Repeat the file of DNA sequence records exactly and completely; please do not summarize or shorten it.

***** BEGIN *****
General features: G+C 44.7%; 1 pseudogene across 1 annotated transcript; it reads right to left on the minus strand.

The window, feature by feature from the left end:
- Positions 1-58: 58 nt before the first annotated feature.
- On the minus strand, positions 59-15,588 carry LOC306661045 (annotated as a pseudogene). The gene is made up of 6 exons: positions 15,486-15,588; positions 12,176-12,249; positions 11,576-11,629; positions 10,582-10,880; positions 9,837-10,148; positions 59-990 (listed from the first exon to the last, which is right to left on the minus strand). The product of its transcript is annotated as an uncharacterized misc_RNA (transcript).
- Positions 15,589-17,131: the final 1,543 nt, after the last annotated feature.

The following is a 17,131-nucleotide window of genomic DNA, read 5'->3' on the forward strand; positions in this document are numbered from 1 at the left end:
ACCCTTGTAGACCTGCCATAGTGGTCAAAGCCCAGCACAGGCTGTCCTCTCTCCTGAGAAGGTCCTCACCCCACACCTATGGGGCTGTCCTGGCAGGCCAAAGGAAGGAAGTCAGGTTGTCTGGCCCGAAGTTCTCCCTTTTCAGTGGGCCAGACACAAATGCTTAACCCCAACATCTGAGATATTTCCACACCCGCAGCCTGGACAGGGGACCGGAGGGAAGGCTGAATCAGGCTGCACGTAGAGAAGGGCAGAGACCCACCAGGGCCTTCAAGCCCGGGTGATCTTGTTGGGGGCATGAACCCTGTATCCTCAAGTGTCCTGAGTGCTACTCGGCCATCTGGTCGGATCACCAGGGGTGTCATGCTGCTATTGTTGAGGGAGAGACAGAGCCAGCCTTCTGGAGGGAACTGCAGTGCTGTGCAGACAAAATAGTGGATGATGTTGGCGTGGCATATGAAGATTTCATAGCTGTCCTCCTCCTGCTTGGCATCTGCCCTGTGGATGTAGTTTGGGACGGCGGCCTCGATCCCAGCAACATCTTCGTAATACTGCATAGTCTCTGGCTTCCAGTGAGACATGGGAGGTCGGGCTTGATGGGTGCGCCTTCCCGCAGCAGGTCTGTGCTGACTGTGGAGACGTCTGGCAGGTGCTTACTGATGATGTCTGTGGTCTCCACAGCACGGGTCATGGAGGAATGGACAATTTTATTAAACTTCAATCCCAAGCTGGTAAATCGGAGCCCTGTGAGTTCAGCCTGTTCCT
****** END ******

General features: G+C 44.7%; 1 pseudogene across 1 annotated transcript; it reads right to left on the minus strand.

The window, feature by feature from the left end:
- Positions 1-58: 58 nt before the first annotated feature.
- On the minus strand, positions 59-15,588 carry LOC306661045 (annotated as a pseudogene). The gene is made up of 6 exons: positions 15,486-15,588; positions 12,176-12,249; positions 11,576-11,629; positions 10,582-10,880; positions 9,837-10,148; positions 59-990 (listed from the first exon to the last, which is right to left on the minus strand). The product of its transcript is annotated as an uncharacterized misc_RNA (transcript).
- Positions 15,589-17,131: the final 1,543 nt, after the last annotated feature.

The following is a 17,131-nucleotide window of genomic DNA, read 5'->3' on the forward strand; positions in this document are numbered from 1 at the left end:
ACCCTTGTAGACCTGCCATAGTGGTCAAAGCCCAGCACAGGCTGTCCTCTCTCCTGAGAAGGTCCTCACCCCACACCTATGGGGCTGTCCTGGCAGGCCAAAGGAAGGAAGTCAGGTTGTCTGGCCCGAAGTTCTCCCTTTTCAGTGGGCCAGACACAAATGCTTAACCCCAACATCTGAGATATTTCCACACCCGCAGCCTGGACAGGGGACCGGAGGGAAGGCTGAATCAGGCTGCACGTAGAGAAGGGCAGAGACCCACCAGGGCCTTCAAGCCCGGGTGATCTTGTTGGGGGCATGAACCCTGTATCCTCAAGTGTCCTGAGTGCTACTCGGCCATCTGGTCGGATCACCAGGGGTGTCATGCTGCTATTGTTGAGGGAGAGACAGAGCCAGCCTTCTGGAGGGAACTGCAGTGCTGTGCAGACAAAATAGTGGATGATGTTGGCGTGGCATATGAAGATTTCATAGCTGTCCTCCTCCTGCTTGGCATCTGCCCTGTGGATGTAGTTTGGGACGGCGGCCTCGATCCCAGCAACATCTTCGTAATACTGCATAGTCTCTGGCTTCCAGTGAGACATGGGAGGTCGGGCTTGATGGGTGCGCCTTCCCGCAGCAGGTCTGTGCTGACTGTGGAGACGTCTGGCAGGTGCTTACTGATGATGTCTGTGGTCTCCACAGCACGGGTCATGGAGGAATGGACAATTTTATTAAACTTCAATCCCAAGCTGGTAAATCGGAGCCCTGTGAGTTCAGCCTGTTCCT